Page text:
The term “cambiata” was devised in the United States by Irvin Cooper to describe the voices of young males who have lost their former high or “treble” voices, but not yet achieved their full=grown adult voices.
In 1933, Edward Bairstow, the well-known English composer and organist of York Minster had this to say of the emerging voice:
My experience is that if a boy uses his voice naturally and without forcing it, he never goes through a period when he cannot sing at all but, while in such cases it does very little harm for him to sing, it is no use him trying, as his voice is gradually changing in compass and in timbre
Cooper thought differently. Inspired by the lusty camp-fire singing of Canadian boy scouts, he realised that what was holding emerging voices back was choral music published for SATB choirs. He could see that none of the parts (Soprano, Alto, Tenor or Bass) fitted the ranges of young male voices. If boys were to keep singing once their voices had begun to change, they needed parts of their own. He named these parts cambiata I, cambiata II and baritone, citing the early recordings of Wayne Newton as a perfect example of the voice quality he had in mind. His cardinal principle the song should fit the voice, not the voice the song has subsequently liberated several generations of young voices that might otherwise have been silenced for life.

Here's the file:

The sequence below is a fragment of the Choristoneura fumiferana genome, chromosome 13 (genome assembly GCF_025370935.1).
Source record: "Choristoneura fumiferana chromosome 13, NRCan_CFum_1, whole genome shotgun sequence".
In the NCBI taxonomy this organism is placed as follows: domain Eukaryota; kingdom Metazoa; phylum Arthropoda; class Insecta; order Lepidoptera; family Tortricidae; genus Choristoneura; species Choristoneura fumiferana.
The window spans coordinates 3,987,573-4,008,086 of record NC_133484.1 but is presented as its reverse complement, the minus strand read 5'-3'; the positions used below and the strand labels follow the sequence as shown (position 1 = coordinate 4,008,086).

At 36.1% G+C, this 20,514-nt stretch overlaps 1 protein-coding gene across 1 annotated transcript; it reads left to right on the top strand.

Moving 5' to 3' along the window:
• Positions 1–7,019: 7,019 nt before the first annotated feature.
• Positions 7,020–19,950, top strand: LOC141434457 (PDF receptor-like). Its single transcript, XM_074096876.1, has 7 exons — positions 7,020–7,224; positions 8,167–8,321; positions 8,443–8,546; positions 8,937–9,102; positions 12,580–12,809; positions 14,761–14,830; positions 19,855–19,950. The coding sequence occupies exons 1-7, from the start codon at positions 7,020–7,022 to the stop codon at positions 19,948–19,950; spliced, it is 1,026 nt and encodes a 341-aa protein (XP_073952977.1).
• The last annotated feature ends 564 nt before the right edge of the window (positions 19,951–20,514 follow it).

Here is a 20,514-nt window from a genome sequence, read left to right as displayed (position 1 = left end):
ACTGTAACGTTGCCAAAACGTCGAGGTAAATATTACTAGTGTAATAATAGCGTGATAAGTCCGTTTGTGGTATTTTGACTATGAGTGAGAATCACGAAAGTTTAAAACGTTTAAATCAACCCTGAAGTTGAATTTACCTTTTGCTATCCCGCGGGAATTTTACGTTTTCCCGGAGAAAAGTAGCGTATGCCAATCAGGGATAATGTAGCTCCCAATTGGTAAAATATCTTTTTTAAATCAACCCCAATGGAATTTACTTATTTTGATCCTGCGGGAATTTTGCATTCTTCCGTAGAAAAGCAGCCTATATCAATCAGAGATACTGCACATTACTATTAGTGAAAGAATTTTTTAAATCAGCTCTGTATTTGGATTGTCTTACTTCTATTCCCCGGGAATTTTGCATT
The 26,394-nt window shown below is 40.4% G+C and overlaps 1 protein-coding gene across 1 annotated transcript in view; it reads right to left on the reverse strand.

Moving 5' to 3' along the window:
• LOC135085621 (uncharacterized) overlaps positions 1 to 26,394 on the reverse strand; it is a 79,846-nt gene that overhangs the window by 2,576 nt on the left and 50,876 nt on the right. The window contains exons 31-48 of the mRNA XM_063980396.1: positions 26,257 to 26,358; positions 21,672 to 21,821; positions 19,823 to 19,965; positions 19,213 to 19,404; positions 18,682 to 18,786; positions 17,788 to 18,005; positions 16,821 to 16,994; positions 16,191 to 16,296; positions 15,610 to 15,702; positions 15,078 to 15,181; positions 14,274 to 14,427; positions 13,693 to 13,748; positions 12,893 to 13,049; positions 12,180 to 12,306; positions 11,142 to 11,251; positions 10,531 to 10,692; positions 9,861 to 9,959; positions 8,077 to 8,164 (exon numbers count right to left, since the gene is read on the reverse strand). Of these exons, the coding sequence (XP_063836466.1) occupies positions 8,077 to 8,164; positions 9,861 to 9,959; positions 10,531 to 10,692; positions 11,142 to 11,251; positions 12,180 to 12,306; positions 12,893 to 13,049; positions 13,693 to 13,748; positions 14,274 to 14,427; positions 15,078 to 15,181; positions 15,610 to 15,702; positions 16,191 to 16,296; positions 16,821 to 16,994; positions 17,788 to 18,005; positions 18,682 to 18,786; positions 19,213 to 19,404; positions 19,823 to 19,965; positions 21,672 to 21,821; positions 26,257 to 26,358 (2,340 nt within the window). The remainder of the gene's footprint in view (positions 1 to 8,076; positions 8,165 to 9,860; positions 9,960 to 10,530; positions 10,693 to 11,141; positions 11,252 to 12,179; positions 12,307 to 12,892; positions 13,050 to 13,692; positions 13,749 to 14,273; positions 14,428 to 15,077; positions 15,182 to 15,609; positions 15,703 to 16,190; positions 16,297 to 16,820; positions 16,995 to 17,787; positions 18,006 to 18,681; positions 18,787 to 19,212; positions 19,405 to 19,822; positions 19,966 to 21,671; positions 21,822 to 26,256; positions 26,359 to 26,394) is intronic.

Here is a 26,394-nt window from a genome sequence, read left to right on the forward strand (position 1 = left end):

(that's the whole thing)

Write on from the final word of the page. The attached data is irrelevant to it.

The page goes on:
The OUP Emerging Voices series has been an important step forward in bringing Cambiata to UK performers and audiences.We hope you enjoy this project to record the whole series by a range of UK choirs well placed to demonstrate the progressive level of difficulty from a simple shanty designed to help secondary schools setting up new boys’ choirs to pieces such as Alan Bullard’s Health and Safety that demands the skills of a highly accomplished choir.